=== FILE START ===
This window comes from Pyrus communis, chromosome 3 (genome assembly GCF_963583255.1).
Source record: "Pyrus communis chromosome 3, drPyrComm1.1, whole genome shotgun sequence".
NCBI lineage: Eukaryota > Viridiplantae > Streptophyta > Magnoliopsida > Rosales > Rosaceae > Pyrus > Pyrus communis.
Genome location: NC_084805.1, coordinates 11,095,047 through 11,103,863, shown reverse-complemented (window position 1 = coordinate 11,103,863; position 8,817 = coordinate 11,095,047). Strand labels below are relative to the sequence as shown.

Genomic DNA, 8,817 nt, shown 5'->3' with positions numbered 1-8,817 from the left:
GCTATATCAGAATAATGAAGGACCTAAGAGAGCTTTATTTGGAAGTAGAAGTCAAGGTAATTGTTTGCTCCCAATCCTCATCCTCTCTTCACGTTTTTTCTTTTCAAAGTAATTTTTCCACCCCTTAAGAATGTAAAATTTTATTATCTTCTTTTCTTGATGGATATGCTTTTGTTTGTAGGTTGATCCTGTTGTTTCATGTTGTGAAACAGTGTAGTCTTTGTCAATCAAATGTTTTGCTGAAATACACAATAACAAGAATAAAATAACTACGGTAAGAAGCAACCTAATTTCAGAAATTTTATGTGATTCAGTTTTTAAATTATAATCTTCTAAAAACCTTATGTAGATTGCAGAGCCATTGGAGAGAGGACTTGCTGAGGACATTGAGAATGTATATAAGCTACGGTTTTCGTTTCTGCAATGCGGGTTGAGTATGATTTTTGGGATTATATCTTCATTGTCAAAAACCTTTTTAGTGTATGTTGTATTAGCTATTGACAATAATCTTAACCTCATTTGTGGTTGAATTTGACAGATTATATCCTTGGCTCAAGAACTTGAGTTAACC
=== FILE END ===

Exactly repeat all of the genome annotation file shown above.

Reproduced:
This window comes from Pyrus communis, chromosome 3 (genome assembly GCF_963583255.1).
Source record: "Pyrus communis chromosome 3, drPyrComm1.1, whole genome shotgun sequence".
NCBI lineage: Eukaryota > Viridiplantae > Streptophyta > Magnoliopsida > Rosales > Rosaceae > Pyrus > Pyrus communis.
Genome location: NC_084805.1, coordinates 11,095,047 through 11,103,863, shown reverse-complemented (window position 1 = coordinate 11,103,863; position 8,817 = coordinate 11,095,047). Strand labels below are relative to the sequence as shown.

Genomic DNA, 8,817 nt, shown 5'->3' with positions numbered 1-8,817 from the left:
GCTATATCAGAATAATGAAGGACCTAAGAGAGCTTTATTTGGAAGTAGAAGTCAAGGTAATTGTTTGCTCCCAATCCTCATCCTCTCTTCACGTTTTTTCTTTTCAAAGTAATTTTTCCACCCCTTAAGAATGTAAAATTTTATTATCTTCTTTTCTTGATGGATATGCTTTTGTTTGTAGGTTGATCCTGTTGTTTCATGTTGTGAAACAGTGTAGTCTTTGTCAATCAAATGTTTTGCTGAAATACACAATAACAAGAATAAAATAACTACGGTAAGAAGCAACCTAATTTCAGAAATTTTATGTGATTCAGTTTTTAAATTATAATCTTCTAAAAACCTTATGTAGATTGCAGAGCCATTGGAGAGAGGACTTGCTGAGGACATTGAGAATGTATATAAGCTACGGTTTTCGTTTCTGCAATGCGGGTTGAGTATGATTTTTGGGATTATATCTTCATTGTCAAAAACCTTTTTAGTGTATGTTGTATTAGCTATTGACAATAATCTTAACCTCATTTGTGGTTGAATTTGACAGATTATATCCTTGGCTCAAGAACTTGAGTTAACC